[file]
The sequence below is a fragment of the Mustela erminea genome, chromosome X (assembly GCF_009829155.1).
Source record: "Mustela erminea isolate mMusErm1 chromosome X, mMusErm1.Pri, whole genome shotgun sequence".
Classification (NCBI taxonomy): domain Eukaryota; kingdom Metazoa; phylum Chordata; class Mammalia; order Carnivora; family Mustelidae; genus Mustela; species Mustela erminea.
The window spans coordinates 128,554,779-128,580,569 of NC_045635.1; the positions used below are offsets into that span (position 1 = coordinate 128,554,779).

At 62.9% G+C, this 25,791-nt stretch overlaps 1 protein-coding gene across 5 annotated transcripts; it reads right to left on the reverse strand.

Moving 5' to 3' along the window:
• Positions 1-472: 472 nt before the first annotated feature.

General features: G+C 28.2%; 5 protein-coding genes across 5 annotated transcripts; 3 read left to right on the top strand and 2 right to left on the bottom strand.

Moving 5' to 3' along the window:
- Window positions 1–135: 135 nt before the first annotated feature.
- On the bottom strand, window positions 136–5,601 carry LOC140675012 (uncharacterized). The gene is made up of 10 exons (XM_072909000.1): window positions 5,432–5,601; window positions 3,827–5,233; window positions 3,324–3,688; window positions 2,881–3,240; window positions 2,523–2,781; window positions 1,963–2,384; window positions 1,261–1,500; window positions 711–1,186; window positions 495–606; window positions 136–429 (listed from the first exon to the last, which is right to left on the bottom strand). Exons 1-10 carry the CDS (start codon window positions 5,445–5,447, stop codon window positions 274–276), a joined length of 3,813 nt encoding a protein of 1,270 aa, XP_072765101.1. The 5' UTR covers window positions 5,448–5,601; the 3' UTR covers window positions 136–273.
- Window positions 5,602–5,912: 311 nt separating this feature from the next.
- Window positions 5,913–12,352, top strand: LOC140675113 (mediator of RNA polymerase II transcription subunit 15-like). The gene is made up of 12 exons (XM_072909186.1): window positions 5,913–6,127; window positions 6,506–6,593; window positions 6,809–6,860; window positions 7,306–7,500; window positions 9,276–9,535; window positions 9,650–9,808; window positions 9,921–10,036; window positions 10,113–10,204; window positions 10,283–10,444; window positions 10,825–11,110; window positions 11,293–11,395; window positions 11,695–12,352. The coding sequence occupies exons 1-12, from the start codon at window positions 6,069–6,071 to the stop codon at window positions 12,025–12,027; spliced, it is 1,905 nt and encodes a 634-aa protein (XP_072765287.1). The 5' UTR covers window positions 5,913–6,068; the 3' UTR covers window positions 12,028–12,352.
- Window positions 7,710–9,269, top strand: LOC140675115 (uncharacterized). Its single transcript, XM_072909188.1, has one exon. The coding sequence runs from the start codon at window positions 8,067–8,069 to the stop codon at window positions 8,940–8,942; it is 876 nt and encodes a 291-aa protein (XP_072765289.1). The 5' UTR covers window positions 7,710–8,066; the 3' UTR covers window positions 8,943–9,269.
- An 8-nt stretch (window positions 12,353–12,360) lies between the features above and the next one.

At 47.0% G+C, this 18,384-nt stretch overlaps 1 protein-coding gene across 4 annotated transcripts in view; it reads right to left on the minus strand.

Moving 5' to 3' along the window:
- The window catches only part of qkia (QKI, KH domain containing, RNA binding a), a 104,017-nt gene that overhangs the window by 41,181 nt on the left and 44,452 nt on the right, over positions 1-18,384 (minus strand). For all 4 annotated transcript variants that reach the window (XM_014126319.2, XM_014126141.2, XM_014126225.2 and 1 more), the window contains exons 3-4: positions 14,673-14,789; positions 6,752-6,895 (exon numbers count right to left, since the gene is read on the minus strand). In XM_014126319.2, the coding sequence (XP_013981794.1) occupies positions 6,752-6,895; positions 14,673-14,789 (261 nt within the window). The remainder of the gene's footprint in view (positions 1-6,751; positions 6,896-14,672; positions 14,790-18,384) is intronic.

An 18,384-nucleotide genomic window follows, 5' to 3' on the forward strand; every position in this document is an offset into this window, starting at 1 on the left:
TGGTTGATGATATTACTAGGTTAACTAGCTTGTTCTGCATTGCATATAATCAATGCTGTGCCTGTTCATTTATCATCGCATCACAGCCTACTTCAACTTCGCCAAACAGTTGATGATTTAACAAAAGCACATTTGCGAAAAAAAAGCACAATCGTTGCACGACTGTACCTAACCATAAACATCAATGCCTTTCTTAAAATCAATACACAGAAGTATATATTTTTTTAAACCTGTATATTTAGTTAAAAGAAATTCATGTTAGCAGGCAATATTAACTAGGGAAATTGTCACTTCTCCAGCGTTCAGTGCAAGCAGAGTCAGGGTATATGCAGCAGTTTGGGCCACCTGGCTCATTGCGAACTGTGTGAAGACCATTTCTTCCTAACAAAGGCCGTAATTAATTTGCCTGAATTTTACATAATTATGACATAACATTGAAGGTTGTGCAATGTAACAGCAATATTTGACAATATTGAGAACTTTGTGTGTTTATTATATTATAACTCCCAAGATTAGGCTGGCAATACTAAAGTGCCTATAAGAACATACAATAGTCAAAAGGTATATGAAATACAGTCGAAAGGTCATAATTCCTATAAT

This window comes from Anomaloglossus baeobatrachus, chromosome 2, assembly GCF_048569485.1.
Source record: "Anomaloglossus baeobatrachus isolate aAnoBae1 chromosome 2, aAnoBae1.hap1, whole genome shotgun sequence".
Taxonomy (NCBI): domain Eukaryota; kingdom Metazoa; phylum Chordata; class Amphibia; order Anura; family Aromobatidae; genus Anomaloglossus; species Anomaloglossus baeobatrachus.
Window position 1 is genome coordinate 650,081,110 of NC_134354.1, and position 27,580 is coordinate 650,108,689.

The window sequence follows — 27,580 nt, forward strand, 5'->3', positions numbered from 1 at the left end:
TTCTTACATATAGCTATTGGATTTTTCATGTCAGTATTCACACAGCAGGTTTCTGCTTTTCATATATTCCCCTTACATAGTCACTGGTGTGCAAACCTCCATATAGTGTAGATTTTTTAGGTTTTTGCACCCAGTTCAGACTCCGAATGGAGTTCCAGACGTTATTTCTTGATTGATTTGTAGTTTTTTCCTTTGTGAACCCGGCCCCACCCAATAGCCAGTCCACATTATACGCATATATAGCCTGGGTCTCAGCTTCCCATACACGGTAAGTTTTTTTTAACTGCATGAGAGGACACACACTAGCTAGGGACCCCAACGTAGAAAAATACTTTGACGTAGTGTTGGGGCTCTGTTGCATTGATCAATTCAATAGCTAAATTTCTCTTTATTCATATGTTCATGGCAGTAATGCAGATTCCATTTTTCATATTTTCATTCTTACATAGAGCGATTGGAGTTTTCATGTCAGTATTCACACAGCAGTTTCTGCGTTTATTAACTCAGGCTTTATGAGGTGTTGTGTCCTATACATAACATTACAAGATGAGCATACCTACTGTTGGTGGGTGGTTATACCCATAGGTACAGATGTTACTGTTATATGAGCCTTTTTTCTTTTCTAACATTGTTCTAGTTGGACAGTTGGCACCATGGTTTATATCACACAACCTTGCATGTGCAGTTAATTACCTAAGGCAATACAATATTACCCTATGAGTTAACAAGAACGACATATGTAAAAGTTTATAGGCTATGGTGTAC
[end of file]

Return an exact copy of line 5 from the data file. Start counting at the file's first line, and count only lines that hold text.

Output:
At 62.9% G+C, this 25,791-nt stretch overlaps 1 protein-coding gene across 5 annotated transcripts; it reads right to left on the reverse strand.